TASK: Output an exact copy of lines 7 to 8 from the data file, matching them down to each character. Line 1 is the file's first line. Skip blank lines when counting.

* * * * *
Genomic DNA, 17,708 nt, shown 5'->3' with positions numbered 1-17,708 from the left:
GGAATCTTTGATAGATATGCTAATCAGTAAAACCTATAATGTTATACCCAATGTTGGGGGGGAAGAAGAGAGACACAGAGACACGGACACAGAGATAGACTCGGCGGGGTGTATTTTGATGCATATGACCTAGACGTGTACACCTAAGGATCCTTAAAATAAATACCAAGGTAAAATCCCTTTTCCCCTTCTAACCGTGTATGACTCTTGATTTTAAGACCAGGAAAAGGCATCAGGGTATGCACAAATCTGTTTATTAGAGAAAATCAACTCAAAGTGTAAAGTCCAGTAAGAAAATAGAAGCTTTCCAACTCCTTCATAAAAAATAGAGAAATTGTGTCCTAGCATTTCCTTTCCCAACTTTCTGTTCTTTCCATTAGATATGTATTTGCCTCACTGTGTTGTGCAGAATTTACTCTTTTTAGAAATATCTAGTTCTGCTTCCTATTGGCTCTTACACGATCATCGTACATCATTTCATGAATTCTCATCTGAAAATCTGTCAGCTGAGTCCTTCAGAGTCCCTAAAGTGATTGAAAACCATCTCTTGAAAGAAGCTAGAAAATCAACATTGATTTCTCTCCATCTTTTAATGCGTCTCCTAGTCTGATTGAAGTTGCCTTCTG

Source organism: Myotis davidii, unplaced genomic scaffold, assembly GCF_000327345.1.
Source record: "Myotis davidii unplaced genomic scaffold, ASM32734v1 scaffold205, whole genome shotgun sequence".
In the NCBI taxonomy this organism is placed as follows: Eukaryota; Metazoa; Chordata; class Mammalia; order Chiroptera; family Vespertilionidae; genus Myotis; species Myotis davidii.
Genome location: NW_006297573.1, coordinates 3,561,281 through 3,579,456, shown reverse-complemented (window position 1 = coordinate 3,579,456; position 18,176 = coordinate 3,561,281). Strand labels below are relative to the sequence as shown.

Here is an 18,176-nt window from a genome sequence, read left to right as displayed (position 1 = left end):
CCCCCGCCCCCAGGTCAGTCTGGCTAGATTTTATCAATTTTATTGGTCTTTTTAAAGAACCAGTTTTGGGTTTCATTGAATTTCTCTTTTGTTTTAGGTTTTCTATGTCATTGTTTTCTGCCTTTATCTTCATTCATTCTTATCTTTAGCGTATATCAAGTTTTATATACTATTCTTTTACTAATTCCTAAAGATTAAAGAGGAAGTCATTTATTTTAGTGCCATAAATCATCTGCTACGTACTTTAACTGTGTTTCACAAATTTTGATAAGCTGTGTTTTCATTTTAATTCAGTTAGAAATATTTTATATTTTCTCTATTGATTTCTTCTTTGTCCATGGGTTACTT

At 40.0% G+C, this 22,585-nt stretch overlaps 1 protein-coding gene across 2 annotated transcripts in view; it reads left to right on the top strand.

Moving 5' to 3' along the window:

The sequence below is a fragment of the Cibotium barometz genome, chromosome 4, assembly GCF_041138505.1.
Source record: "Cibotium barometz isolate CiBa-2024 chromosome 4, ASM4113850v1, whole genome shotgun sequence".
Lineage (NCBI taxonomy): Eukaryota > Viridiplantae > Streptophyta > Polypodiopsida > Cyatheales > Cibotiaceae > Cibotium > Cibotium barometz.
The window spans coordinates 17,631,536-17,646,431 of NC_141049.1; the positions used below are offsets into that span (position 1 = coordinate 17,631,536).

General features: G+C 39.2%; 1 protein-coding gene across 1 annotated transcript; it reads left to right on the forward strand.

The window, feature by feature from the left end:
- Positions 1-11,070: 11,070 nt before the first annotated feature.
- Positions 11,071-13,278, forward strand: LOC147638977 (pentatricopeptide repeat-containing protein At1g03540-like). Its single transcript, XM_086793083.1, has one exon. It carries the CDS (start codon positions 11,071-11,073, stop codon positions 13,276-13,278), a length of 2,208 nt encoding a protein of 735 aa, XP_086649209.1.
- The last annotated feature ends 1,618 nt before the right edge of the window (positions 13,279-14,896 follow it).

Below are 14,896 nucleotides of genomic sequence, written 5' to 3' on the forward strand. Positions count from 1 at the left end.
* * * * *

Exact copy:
Here is an 18,176-nt window from a genome sequence, read left to right as displayed (position 1 = left end):
CCCCCGCCCCCAGGTCAGTCTGGCTAGATTTTATCAATTTTATTGGTCTTTTTAAAGAACCAGTTTTGGGTTTCATTGAATTTCTCTTTTGTTTTAGGTTTTCTATGTCATTGTTTTCTGCCTTTATCTTCATTCATTCTTATCTTTAGCGTATATCAAGTTTTATATACTATTCTTTTACTAATTCCTAAAGATTAAAGAGGAAGTCATTTATTTTAGTGCCATAAATCATCTGCTACGTACTTTAACTGTGTTTCACAAATTTTGATAAGCTGTGTTTTCATTTTAATTCAGTTAGAAATATTTTATATTTTCTCTATTGATTTCTTCTTTGTCCATGGGTTACTT